Your weekly economic update from the team at FXD Capital

The escalation of events in Ukraine resulted in an eventful week for global financial markets. 

From the perspective of Russia, the country is potentially in an economic death spiral. With western sanctions in place, the currency and stock markets are in a state of collapse. The situation is further exacerbated by western companies pulling their offers, ranging from consumer goods to electronic services. The results on one side demonstrate that sanctions can be brutally effective, but on the other, they illustrate the effect of how integrated the global economy is now.

Take the case of the air industry. At first glance, one would assume, “well, Russia produces oil so its planes can fly”, but that’s quickly confounded when you factor in the nuance:

  • Planes are generally leased, with the Republic of Ireland being a popular jurisdiction base. With sanctions in place, lessors can seek to recall their assets.
  • The manufacturer handles plane servicing; with Boeing and Airbus restricted from doing business in Russia, planes may end up grounded or impaired from invalid servicing.

There is a potential risk of bank runs in financial markets, with SWIFT sanctions effectively locking Russian banks out of capital markets. For now, the effect seems to be limited; with several Sberbank operations declaring insolvency in central Europe, the subsidiaries were quickly snapped up by local banks, quickly averting an Icesave-type situation from occurring. What comes next is whether Russia defaults on its sovereign debt, either through physically being incapable due to economic sanctions or through necessity. There may also be further contagion to countries in Latin America and Africa who are extended credit by Russia for projects or political goodwill.

For everyday Russians, the situation is the kind of nightmare that sits very far back in the mind of everyone in the digital world we live in. While generations ago, our wealth would have a sizable portion in liquid tangible assets, either a diamond stuffed under a mattress, or a cow out the back, now we are accountable to a global system beyond our control. Money in a bank can be devalued by currency prices or even seized by the state. Credit cards can stop working, and app stores closed down on a whim. While this is no attempt at a long preamble ending with a positive affirmation of holding cryptocurrency, it’s more a candid thought that things can change quickly. Unless you’re on the beach of a Pacific Island with a pile of gold, there is always going to be that chance of armageddon.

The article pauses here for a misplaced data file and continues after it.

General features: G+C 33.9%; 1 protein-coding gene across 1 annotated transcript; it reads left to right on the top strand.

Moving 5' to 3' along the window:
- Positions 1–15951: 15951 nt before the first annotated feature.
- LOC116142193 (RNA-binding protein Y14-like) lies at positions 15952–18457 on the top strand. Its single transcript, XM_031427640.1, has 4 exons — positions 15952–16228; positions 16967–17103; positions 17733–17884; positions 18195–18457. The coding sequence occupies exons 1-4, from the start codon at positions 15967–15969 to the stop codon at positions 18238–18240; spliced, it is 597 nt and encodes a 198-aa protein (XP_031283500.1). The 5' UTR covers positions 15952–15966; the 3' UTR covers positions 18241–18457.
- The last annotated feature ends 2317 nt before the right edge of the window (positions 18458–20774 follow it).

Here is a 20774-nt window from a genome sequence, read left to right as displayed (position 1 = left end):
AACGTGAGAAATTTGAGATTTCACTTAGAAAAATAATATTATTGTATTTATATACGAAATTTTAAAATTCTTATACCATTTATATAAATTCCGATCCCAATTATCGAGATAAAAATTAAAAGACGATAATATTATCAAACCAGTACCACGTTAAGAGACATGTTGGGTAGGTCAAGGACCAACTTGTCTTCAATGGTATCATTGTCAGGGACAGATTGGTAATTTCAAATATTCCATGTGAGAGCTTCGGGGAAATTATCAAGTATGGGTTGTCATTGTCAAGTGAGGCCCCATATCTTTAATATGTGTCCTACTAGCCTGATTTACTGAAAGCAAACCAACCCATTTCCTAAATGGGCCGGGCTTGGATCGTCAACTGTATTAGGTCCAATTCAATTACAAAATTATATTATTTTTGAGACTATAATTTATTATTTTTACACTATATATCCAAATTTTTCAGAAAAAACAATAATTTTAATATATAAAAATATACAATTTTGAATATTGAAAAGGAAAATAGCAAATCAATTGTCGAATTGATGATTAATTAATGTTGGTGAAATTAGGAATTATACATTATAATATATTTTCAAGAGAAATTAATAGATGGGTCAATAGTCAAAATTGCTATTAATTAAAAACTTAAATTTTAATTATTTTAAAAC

In countries that aren’t Russia, the financial impacts taking place are commodity prices continuing their surge. The delicate trade-off for Russia is that it desperately needs to keep selling its natural resources, as for the foreseeable future, it’s their only source of hard currency. Opportunistic nations, like Pakistan and India, are demonstrating a willingness to continue trade. In the west, some traders and buyers are actively seeking to avoid purchasing Russian wares, either for moralistic or reputation-based convictions.

Markets are responding in a schizophrenic way. There is a higher chance of nuclear interventions, which are the kind of events that are doomsday-type scenarios. Yet there have been pockets of “enthusiasm”, in that the events will signal a delaying of tapering programmes and the reversion to stimuli to prop up beleaguered household wallets and whipsawed businesses still coming to terms with the end of two years of Covid purgatory.

The area to look at now is whether the EU and the US fall out of lockstep with monetary policy moves. One month ago, everywhere seemed to be on the path of increasing rates and trying not to cool off economic growth in the process. Now, the EU is likely to forgo such moves due to the effect of potentially 1 million refugees and massive generational spending projects put in place within a matter of days (see Germany’s about-turn on Nord Stream 2). Yet, the US is largely shielded both physically and financially from recent events; it has a substantial degree of energy self-sufficiency and is unlikely to participate in any military activities in Europe. So will the US continue on its path of tapering and rate increases? What will happen if the US, eurozone and (potentially, the UK) directions diverge?

All the best for the week ahead 




Our weekly column is written by Alex Graham, Economic Advisor to FXD Capital. Originally a bank treasurer, Alex’s weekly roundup intends to provide a conversational, top-down view of what is going on in world macroeconomics and how it impacts business on the ground level.

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